Thousands of residents will walk together this weekend to stop cancer in its tracks. CYDONEE MARDON discovers what drives some of the relay's key participants.
Katrina Meehan was enjoying a few birthday drinks with her brothers on her birthday weekend in November 1999 when she started feeling a bit queasy.
By the Monday, when the 27-year-old got up and got dressed for work, the stomach pains were so bad she decided to get herself to the doctor.
‘’We hadn’t heard from her so I rang surgery and asked if Katrina was still there,’’ her mum Sue recalls.
‘’They put her on the phone and that’s when she told me she had lesions all over her liver and has to go to hospital.
‘’It was like a cone came down over me. In that moment I knew she was going to die.’’
It happened just like that. There was ‘’no indication whatsoever’’ before that weekend that Katrina was so sick.
She was given three months to live. She lasted seven.
Sue and her husband, John, and two sons, Chris and Mick, were absolutely devastated.
The following year, in 2001, Katrina’s brother Mick took part in the Molaki to Oahu Ocean Paddle Race – a journey of 60km across one of the most dangerous ocean currents between islands.
Coming home after competing in the race he wanted to organise something similar around the Five Islands off Wollongong and approached the Cancer Council.
He found out that a new event called “Relay for Life” was starting at the end of the year.
It was the first one held in the Southern Region.
‘’It’s our 17th relay this year, we have been there every year,’’ Sue explains.
‘’It’s like a gathering of friends really, you see people there that you might not have seen since.
‘’We camp in the same spot, you have the same people beside you…. we’ve got the land rights there now we’ve been going for so long.’’
Katrina’s memory is kept alive through the walk and her presence is felt through the huge banner featuring one of her mum’s favourite photos.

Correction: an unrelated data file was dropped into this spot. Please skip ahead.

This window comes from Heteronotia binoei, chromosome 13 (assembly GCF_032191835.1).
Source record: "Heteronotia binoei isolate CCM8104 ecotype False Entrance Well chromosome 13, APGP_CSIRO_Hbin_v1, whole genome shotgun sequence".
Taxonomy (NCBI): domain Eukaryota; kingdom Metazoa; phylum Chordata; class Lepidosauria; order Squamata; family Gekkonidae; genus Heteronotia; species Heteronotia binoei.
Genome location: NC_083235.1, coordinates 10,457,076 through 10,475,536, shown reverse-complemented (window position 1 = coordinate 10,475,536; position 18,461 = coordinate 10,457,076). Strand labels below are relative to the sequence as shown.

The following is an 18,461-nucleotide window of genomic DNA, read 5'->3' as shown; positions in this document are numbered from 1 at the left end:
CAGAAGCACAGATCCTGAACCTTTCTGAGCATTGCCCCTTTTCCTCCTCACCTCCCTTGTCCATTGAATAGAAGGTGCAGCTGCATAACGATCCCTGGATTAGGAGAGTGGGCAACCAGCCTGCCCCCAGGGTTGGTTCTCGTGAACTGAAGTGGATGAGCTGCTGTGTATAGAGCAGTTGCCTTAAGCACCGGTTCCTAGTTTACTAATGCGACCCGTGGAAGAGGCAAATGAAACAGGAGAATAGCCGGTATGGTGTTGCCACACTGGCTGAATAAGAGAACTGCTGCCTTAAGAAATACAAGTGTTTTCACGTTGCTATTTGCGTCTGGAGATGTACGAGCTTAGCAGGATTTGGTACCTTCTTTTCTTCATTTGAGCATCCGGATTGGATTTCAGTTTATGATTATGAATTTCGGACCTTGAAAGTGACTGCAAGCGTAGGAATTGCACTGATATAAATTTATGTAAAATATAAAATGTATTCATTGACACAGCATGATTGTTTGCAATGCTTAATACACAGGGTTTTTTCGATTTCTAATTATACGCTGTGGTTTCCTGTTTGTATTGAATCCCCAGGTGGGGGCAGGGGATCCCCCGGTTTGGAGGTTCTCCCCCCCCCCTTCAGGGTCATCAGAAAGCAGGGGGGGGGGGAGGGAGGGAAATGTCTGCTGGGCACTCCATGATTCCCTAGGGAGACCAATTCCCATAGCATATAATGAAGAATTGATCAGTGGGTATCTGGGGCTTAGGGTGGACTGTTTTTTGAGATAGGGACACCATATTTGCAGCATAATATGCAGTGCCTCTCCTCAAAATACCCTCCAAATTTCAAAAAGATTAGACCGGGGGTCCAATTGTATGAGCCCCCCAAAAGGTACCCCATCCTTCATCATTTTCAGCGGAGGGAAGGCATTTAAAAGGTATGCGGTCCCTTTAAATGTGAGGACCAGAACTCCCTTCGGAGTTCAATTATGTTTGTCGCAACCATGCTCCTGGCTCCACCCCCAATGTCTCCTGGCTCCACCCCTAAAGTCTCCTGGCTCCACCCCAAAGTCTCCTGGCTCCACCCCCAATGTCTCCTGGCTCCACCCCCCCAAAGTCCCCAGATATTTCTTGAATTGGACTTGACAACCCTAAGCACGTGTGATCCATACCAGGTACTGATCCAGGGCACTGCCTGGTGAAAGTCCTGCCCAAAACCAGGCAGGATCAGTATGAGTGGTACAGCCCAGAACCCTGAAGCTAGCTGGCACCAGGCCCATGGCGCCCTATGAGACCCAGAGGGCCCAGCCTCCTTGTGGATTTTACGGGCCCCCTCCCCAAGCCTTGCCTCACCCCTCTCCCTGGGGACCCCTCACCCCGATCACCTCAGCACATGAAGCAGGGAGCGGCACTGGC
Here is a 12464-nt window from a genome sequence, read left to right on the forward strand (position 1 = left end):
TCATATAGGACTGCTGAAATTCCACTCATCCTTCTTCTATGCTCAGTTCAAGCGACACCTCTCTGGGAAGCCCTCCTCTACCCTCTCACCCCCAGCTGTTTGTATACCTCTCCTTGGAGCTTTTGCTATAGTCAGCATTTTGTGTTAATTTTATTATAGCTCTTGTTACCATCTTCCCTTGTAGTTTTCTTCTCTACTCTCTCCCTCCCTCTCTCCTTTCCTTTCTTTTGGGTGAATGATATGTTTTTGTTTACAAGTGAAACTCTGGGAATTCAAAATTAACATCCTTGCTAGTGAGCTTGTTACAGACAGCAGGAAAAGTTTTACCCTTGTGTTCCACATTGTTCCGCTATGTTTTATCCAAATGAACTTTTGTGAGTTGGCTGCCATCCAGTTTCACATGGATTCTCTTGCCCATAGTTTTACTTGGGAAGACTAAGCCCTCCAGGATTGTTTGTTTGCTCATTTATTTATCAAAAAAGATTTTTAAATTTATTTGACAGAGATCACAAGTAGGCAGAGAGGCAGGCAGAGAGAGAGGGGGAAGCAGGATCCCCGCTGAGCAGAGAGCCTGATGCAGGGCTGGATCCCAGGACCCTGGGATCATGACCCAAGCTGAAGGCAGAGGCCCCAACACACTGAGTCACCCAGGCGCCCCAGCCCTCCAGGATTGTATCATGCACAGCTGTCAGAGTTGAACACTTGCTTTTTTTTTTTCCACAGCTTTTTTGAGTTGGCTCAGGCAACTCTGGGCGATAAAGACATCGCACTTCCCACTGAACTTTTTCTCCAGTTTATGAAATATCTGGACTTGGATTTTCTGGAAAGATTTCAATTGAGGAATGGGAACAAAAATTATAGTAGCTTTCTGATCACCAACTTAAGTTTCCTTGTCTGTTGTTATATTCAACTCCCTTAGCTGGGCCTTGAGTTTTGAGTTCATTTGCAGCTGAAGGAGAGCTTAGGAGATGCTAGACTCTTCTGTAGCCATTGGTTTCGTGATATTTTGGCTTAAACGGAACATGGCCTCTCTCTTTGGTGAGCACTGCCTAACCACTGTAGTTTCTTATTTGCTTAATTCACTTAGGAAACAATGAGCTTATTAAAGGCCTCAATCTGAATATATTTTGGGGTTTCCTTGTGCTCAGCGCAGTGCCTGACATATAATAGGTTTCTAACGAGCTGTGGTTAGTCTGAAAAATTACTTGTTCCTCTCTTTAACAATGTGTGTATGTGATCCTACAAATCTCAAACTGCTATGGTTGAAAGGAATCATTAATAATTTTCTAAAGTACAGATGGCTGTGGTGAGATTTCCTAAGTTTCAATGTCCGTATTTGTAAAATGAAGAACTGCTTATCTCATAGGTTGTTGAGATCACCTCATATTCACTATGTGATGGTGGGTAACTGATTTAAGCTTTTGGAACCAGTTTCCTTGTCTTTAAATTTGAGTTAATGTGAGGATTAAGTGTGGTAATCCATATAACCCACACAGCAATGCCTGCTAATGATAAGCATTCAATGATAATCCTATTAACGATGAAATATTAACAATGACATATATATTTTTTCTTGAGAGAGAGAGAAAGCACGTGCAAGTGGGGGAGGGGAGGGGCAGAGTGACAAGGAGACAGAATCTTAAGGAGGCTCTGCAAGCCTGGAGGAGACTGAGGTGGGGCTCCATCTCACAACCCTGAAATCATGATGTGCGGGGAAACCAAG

The former St Mary’s College student has certainly left her mark. Her family has raised over $70,100 so far.
The Meehan’s will be out in force at Beaton Park again this weekend, rain, hail or shine.
‘’I relay because I want to make a difference in the fight against cancer,’’ Sue says. ‘’Cancer is one of the leading causes of death in Australia, and together we can change that.
‘’Hopefully with the efforts of family and friends we can make a contribution to support … research and assistance they provide to those currently suffering from cancer.’’
Kelly Aquilina was at the stage in her life where she should have been planning her family when doctors told her she needed a radical hysterectomy with lymph node removal.
She was 30 years young.
‘’Instead of planning for children I was forced to plan for the loss of my fertility and how best to save my life.’’
Here began her roller coaster ride.
‘’I tried my best to focus on making my health a priority. I even signed up with the Cancer Council's Gold Team for City to Surf,’’ she said.
‘’While I was training for this event I noticed some unsettling tummy issues and went to my GP.
‘’A CT scan confirmed that my cancer had come back just less than a year later, on my ureter.’’
Once again the Albion Park woman was was told she needed surgery.
‘’This time to remove the new tumour on my ureter and bladder.
‘’Due to the pain I was in and my surgery being the day after the City to Surf race, my husband took my place and ran the race in my honour.
‘’Together we raised over $9000.’’
From there Kelly underwent a course of radiation and chemotherapy.
It was an ‘’overwhelmingly scary time’’ which she says she would not had survived without the support of her family and friends.
That support crew is back again, getting behind Kelly this weekend with her fundraising for the Relay for Life.
They are leading the money spinners – having raised a mighty $17,000 so far.
‘’I’m a numbers person, so now I want to get to $20,000.’’
‘’While my formal treatment has stopped, my monitoring is ongoing and I am doing what I can to prevent the big C from coming back,’’ she said.
‘’The thought of its return is numbing and I am constantly reminded of its impact through close relatives and friends who are on their own personal cancer journeys.
‘’I know so many strong, brave survivors as well as their carers.’’
She calls them Superheroes – the name of her relay team.
’’I am looking forward to celebrating the power of community with like minded individuals and giving some strength and hope to those needing it,’’ she said.